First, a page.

Up until this point, I had unconsciously been thinking of Indigenous culture and issues in “us and them” terms, which had kept me in a state of disconnection and inertia. Then quite suddenly, while watching the Indigenous episode of “You Can’t Ask That” on the ABC, I had a revelation that no matter how we got here, we all have the privilege of living on Country. We have all inherited this precious ancient living culture, the oldest in the world, so we are all its custodians. Hence, it is all our responsibility to care for this ancient knowledge by looking after the knowledge-keepers, and the animals, the plants, the land, water, and sky, that hold this knowing in the very core of their being. This shift in mindset gave me a new sense of authentic connection and participation.
At this turning point I felt ready to craft my speech for the RAP launch. Astrid encouraged me to speak to Aunty Ros Fogg, who is a Dharug elder. Ros has been involved with the IYTA for over 21 years and her background story is fascinating. She was so generous with her time, explaining her work with Muru Mittigar in advancing Aboriginal culture, the need for truth-telling and treaty on the path to Reconciliation, and the political stumbling blocks along the way. With Ros’s insights and support I felt much more confident to stand up and speak at the RAP launch.
THE LAUNCH OF YOGA AUSTRALIA’S RECONCILIATION ACTION PLAN
When 21st June finally arrived, we were all up early to drive to the pristinely beautiful Washerwoman’s Beach on the NSW South Coast in Yuin Country. The rain hung heavy in the clouds as all of us women were painted with special ochre: 13 dots on our faces to represent the 13 tribes of the Yuin nation and 3 dots on our hands to represent mother, father and child. This matrilineal tribe have been sourcing this ceremonial ochre from a sacred clay pit for thousands of years!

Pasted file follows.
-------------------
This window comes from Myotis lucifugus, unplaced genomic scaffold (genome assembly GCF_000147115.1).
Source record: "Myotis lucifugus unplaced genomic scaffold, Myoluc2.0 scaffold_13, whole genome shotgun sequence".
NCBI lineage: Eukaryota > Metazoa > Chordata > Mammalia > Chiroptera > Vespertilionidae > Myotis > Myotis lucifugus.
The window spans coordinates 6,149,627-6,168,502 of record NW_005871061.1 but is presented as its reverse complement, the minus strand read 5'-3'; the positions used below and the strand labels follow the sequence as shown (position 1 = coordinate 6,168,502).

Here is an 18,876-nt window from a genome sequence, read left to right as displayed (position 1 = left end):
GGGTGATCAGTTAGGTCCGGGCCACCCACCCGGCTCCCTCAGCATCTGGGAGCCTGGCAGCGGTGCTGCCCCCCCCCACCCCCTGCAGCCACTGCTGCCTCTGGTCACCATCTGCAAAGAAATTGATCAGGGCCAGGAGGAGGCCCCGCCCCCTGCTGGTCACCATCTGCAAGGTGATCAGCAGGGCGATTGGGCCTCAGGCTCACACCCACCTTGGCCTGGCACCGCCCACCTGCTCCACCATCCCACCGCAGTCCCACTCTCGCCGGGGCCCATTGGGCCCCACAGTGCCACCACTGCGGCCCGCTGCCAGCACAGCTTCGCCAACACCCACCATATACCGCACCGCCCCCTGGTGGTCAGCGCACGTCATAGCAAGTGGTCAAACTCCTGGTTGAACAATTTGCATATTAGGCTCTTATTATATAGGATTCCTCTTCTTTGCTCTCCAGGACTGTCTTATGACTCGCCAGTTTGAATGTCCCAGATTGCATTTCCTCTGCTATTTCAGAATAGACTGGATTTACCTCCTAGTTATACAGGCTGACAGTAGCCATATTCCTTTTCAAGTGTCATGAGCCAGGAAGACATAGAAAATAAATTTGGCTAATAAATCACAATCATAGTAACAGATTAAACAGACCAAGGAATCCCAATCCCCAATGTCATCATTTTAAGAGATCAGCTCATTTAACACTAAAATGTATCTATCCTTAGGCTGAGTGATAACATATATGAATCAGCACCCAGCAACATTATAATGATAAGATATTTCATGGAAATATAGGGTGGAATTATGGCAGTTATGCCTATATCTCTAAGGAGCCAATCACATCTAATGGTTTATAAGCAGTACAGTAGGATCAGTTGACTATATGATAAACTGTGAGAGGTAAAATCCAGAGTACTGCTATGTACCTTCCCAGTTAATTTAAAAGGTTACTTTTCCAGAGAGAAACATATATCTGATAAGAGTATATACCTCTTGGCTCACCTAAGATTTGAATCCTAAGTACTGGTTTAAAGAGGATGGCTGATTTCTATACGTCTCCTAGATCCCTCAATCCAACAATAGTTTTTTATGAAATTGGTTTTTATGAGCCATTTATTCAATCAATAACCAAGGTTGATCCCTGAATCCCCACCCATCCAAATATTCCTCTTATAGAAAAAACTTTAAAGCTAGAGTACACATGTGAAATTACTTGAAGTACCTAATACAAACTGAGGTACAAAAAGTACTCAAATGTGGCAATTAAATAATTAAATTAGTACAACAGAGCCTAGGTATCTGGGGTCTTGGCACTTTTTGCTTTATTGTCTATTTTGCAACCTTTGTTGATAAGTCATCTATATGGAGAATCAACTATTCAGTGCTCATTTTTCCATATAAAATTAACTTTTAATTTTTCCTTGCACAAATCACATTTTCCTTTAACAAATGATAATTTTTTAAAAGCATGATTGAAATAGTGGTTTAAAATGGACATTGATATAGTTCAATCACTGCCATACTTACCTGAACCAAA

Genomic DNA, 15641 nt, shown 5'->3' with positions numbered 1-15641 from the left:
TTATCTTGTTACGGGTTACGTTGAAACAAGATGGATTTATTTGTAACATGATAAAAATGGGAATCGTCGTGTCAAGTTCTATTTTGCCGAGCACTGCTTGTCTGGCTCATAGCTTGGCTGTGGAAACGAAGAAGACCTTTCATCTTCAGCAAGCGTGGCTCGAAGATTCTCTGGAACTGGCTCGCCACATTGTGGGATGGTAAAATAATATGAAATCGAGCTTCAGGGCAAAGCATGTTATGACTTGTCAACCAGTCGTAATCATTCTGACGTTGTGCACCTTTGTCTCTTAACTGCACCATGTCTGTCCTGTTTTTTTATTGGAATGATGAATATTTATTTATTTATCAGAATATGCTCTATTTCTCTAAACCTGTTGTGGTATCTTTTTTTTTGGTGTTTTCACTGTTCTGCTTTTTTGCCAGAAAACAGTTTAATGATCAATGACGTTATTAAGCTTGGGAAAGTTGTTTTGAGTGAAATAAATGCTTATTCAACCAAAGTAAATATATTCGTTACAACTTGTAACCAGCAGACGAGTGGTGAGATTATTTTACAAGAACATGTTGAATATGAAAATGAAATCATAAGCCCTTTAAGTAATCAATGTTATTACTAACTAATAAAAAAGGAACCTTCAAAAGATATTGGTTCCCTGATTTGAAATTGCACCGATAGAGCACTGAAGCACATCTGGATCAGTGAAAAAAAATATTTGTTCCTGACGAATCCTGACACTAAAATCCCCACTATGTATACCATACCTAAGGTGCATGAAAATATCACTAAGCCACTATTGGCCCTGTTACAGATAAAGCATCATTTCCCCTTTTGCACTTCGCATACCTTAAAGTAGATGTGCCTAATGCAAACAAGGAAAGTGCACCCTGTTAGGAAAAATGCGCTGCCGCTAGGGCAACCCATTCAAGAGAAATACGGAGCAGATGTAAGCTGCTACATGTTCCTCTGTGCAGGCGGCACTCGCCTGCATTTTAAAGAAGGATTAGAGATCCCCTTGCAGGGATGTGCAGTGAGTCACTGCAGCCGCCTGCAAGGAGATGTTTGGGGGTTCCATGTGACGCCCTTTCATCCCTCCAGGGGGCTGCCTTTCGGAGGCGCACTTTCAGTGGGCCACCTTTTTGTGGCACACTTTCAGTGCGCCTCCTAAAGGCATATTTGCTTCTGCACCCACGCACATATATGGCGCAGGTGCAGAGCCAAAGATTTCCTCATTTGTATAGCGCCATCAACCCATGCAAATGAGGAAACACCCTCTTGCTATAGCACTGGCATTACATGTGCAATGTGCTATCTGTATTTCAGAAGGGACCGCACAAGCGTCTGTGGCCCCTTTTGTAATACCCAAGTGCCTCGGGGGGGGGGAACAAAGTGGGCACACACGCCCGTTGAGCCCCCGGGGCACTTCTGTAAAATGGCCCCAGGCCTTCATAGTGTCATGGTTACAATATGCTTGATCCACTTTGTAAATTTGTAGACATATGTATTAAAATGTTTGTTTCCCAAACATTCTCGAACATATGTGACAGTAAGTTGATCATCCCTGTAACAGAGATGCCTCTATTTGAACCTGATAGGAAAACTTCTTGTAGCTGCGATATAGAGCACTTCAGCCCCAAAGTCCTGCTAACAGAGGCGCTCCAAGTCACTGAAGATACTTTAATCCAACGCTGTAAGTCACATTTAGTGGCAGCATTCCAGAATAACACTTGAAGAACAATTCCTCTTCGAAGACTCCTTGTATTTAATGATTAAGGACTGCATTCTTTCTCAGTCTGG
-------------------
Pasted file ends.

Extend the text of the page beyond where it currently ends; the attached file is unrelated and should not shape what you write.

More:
Meeting on the sand, many of us intuitively felt the need to throw off our shoes and connect with Earth despite the winter cold. As we waited for the ceremony to begin, our Yuin host Jrumpinjinbah gave us a sand talk lesson on the Aboriginal meanings of the Seven Sisters star cluster (aka Pleiades).
With yogis tuning in online from all over Australia, the event opened with a traditional smoking and Welcome to Country ceremony by Jrumpinjinbah and his family. We were invited to stand in circle – the non-hierarchical way of conducting an Indigenous yaan circle where everyone is included and respected. We were led in a deep listening practice to connect with the surrounding Country, and a traditional Yuin dance in which we all stomped and chanted in unison. Jem Stone gave us a taste of the earth-connected Indigenous movement practice Wayapa Wuurrk, which for me was a very grounding, connecting and heart-opening experience. We also witnessed the coming together of the ancient cultures of Yoga and Indigenous Australia through a symbolic dance performance by the Ngungwulah Yaan Circle – 12 Indigenous yogis who have been integral to the RAP consultation process.
As the rain began to bless the proceedings, I stood in solidarity with other great yoga organisations (AAYT, KYTANZ and DRU), and we all gave speeches of gratitude to YA and Ngungwulah and our commitment to the aims of the RAP. To symbolise the meeting of these two ancient cultures, Angela of Dru Yoga brought a Jyotir flame as a gift to Ngungwulah, and I incorporated a Coolamon into my speech, a traditional Indigenous bowl, which was cradling dried flowers from a yogic healing ceremony.
Afterwards we all shared a delicious Indian meal on yaaning mats and I was honoured to have a long yarn with Kirt Mallie, a captivating yogi of Torres Strait Islander descent, alongside my own yoga elder/teacher, Dharmananda.
It was so empowering and inspiring to feel the shared vision and emotion of all the people and organisations who had gathered on that stunning beach in the spirit of connection and healing for this Country. We owe an immense debt of gratitude to Cate Peterson, Patricia Bordon, the Yaan Circle (which includes our own Aunty Ros), Ngungwulah and Yoga Australia for their outstanding efforts in spearheading this reciprocity initiative. Thank you all for being my teachers – I look forward to learning so much more.
The IYTA has lots more coming up in the spirit of Reconciliation. Stay tuned…
(Please note that in the spirit of being a good ally, Alana asked Aunty Ros to review this article from her Indigenous perspective)